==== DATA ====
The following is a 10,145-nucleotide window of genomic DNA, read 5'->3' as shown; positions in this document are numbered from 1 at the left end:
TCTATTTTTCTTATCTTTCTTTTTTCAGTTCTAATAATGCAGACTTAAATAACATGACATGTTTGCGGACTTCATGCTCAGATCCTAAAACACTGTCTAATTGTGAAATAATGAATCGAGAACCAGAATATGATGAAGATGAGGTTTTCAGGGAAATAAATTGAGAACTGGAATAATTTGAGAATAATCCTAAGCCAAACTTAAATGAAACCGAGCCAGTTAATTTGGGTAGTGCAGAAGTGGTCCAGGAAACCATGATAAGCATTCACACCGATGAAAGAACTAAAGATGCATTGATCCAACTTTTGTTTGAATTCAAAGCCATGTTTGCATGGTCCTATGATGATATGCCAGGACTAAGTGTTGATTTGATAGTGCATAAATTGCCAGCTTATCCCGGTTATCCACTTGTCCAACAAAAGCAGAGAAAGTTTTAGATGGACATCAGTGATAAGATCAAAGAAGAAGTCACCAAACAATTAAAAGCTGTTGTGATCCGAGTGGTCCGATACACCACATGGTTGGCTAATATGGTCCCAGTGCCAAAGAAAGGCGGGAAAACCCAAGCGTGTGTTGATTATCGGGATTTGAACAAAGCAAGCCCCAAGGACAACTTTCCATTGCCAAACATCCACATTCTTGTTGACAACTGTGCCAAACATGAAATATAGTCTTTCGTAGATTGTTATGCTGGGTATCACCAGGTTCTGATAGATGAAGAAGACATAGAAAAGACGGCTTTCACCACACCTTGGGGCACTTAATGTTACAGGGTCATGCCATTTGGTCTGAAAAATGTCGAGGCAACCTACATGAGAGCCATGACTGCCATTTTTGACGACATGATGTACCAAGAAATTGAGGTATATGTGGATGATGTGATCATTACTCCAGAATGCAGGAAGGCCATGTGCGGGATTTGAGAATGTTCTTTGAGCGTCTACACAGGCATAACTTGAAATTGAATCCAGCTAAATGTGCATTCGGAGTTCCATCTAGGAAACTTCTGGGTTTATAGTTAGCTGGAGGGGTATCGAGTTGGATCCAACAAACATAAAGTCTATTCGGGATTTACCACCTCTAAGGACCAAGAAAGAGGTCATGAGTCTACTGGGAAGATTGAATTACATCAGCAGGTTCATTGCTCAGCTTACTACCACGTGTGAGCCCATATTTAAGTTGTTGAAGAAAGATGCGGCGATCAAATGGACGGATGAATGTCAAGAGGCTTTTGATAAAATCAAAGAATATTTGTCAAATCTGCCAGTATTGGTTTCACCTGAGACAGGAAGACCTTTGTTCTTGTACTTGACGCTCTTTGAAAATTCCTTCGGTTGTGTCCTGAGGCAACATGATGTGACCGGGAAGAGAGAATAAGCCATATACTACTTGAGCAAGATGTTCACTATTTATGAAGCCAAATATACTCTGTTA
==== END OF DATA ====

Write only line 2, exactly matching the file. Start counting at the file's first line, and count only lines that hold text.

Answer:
TCTATTTTTCTTATCTTTCTTTTTTCAGTTCTAATAATGCAGACTTAAATAACATGACATGTTTGCGGACTTCATGCTCAGATCCTAAAACACTGTCTAATTGTGAAATAATGAATCGAGAACCAGAATATGATGAAGATGAGGTTTTCAGGGAAATAAATTGAGAACTGGAATAATTTGAGAATAATCCTAAGCCAAACTTAAATGAAACCGAGCCAGTTAATTTGGGTAGTGCAGAAGTGGTCCAGGAAACCATGATAAGCATTCACACCGATGAAAGAACTAAAGATGCATTGATCCAACTTTTGTTTGAATTCAAAGCCATGTTTGCATGGTCCTATGATGATATGCCAGGACTAAGTGTTGATTTGATAGTGCATAAATTGCCAGCTTATCCCGGTTATCCACTTGTCCAACAAAAGCAGAGAAAGTTTTAGATGGACATCAGTGATAAGATCAAAGAAGAAGTCACCAAACAATTAAAAGCTGTTGTGATCCGAGTGGTCCGATACACCACATGGTTGGCTAATATGGTCCCAGTGCCAAAGAAAGGCGGGAAAACCCAAGCGTGTGTTGATTATCGGGATTTGAACAAAGCAAGCCCCAAGGACAACTTTCCATTGCCAAACATCCACATTCTTGTTGACAACTGTGCCAAACATGAAATATAGTCTTTCGTAGATTGTTATGCTGGGTATCACCAGGTTCTGATAGATGAAGAAGACATAGAAAAGACGGCTTTCACCACACCTTGGGGCACTTAATGTTACAGGGTCATGCCATTTGGTCTGAAAAATGTCGAGGCAACCTACATGAGAGCCATGACTGCCATTTTTGACGACATGATGTACCAAGAAATTGAGGTATATGTGGATGATGTGATCATTACTCCAGAATGCAGGAAGGCCATGTGCGGGATTTGAGAATGTTCTTTGAGCGTCTACACAGGCATAACTTGAAATTGAATCCAGCTAAATGTGCATTCGGAGTTCCATCTAGGAAACTTCTGGGTTTATAGTTAGCTGGAGGGGTATCGAGTTGGATCCAACAAACATAAAGTCTATTCGGGATTTACCACCTCTAAGGACCAAGAAAGAGGTCATGAGTCTACTGGGAAGATTGAATTACATCAGCAGGTTCATTGCTCAGCTTACTACCACGTGTGAGCCCATATTTAAGTTGTTGAAGAAAGATGCGGCGATCAAATGGACGGATGAATGTCAAGAGGCTTTTGATAAAATCAAAGAATATTTGTCAAATCTGCCAGTATTGGTTTCACCTGAGACAGGAAGACCTTTGTTCTTGTACTTGACGCTCTTTGAAAATTCCTTCGGTTGTGTCCTGAGGCAACATGATGTGACCGGGAAGAGAGAATAAGCCATATACTACTTGAGCAAGATGTTCACTATTTATGAAGCCAAATATACTCTGTTA